Taken from Game Plan for Life Bible; Reading: Mark 12:30-31
When Jesus was asked what the most important commands were, he answered, “Love the Lord your God with all your heart,” and, “Love your neighbor as yourself” (Mark 12:30-31). Maintaining good relationships, according to Christ, is as important to our health as is keeping our love for God strong.
Most of us are familiar with the Golden Rule, as it is often called, “So in everything, do to others what you would have them do to you” (Matthew 7:12). This is a good place to start to establish the kind of guidelines and principles to live by as we interact with others, including family members, work associates, church members and anyone else. Loving relationships can also go a long way to healthier physical lives: “Anxiety weighs down the heart, but a kind word cheers it up” (Proverbs 12:25). “A heart at peace gives life to the body, but envy rots the bones” (Proverbs 14:30). “A happy heart makes the face cheerful, but heartache crushes the spirit.” (Proverbs 15:13). “A cheerful heart is good medicine, but a crushed spirit dries up the bones” (Proverbs 17:22). We are wise to pay attention to both our relational lives and our physical lives.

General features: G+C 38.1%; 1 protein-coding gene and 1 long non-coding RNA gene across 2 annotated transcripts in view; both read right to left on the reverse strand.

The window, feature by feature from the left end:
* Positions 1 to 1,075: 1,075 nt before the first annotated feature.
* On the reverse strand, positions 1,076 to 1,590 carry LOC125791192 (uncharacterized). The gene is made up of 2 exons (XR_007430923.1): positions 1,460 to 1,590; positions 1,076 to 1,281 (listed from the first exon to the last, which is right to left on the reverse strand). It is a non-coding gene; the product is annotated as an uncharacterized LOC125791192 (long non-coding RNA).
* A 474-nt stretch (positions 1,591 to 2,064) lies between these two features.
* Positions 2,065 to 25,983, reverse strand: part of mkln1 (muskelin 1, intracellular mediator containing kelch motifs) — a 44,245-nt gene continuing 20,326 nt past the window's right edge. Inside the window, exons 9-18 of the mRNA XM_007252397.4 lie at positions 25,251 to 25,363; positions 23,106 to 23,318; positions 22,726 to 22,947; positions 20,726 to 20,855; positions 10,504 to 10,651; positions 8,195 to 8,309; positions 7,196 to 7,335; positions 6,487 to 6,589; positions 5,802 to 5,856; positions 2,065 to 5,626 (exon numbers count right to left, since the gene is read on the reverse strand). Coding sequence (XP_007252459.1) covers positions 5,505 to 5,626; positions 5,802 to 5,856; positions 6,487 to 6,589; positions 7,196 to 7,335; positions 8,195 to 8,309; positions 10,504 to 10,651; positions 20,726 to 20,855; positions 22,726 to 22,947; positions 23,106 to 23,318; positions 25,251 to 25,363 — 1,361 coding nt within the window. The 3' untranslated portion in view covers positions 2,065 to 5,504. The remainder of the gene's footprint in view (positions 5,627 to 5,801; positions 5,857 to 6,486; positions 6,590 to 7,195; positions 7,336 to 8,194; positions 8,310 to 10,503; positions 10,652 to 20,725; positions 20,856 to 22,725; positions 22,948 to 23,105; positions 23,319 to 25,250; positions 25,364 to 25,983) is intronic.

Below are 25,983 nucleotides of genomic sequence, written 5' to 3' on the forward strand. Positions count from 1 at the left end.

Forgiveness, too, is a key component of keeping your relationships healthy. People will hurt you, sometimes without meaning to — even the people who love you most. And if you expect to maintain good fellowship with them, you will often be called upon to overlook and forgive their offenses. “Get rid of all bitterness, rage and anger, brawling and slander, along with every form of malice. Be kind and compassionate to one another, forgiving each other, just as in Christ God forgave you” (Ephesians 4:31-32).
Sometimes, of course, you will be the one doing the offending. When that happens, when you “remember that your brother or sister has something against you,” the Bible instructs you to “go and be reconciled” (Matthew 5:23-24), and ask for forgiveness.
So keep the lines of communication open, keep your accounts short, and don’t look “to your own interests but each of you to the interests of the others” (Philippians 2:4). That’s how relationships thrive, survive, and stay intact.